THE ACTOR'S REALITY

From the forthcoming book by Robert Epstein

From page 1:

This book also exists within a specific tradition, that of behavioral realism, and reflects the goals and principles of this school of acting.   It stems from Konstantin Stanislavski's Method Of Physical Actions and Active Analysis, and strongly reflects the contributions of the major American teachers Sanford Meisner and Stella Adler.

Stanislavski's later work involved finding specific physical actions to create a road map of a role.  These actions were found from the actor's truthful immersion in the imaginary life of the role, with full psychological involvement and physical commitment.  "Truthful" acting and involvement, as used here, means that the actor's work is "real," that he is trying to live the part as if it were actually happening, and is responding authentically to the imaginary life of the role.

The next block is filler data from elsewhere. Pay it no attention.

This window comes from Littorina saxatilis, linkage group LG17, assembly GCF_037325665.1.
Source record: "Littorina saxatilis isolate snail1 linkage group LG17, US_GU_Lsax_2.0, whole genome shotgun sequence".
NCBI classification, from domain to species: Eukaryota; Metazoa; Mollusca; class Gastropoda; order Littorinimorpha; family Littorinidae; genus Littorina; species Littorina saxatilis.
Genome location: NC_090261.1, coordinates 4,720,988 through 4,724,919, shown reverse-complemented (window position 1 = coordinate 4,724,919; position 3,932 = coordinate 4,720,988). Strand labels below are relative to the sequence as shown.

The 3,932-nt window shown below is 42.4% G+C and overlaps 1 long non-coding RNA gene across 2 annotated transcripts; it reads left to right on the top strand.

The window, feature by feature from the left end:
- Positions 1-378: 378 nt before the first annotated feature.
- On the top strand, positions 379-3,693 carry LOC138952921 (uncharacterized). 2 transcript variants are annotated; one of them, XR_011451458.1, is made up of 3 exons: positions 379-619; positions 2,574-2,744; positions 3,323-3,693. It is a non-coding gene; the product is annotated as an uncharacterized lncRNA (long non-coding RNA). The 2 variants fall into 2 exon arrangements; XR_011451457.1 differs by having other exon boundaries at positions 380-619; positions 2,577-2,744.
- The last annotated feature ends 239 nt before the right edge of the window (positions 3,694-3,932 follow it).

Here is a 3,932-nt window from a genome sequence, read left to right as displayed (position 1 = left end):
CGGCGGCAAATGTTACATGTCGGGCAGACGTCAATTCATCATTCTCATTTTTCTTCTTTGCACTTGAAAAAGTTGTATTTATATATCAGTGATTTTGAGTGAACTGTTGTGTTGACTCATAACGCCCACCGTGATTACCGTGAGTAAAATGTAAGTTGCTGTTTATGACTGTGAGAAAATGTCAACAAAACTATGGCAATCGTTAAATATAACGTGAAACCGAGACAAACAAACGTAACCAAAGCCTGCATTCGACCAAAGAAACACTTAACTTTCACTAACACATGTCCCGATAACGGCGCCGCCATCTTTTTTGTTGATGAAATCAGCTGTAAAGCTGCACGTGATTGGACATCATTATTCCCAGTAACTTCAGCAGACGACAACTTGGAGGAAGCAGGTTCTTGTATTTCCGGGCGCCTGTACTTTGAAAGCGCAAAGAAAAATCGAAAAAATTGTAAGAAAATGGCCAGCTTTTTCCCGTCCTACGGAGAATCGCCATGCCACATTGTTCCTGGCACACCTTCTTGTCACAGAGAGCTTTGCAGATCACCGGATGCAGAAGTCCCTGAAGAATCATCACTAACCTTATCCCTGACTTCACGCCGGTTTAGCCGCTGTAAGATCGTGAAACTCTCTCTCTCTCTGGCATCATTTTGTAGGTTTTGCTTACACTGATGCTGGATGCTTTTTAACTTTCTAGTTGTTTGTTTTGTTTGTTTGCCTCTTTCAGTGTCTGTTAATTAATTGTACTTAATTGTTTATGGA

Through a long, involved series of active rehearsals, with emphasis on the "truth" of the role, a logical chain of actions would be discovered improvisationally and then gradually refined.   Each external action would mark a place in the inner journey of the role, and provide concrete access to the role's inner life.


From page 3:

Meisner believed in the primary importance of specific behavioral responses. He believed that by going fully with behavioral action and interaction, working directly off of other actors and objects in the environment with full physical engagement, the actor would feel a real involvement in the imaginary situation and would begin to generate consistent truthful responses in the moment.   His training method focused on the actor's response to each moment, pinpointing dramatic action's most basic unit: one clear stimulus, and one specific truthful response.

Jacket design

by

Carla René

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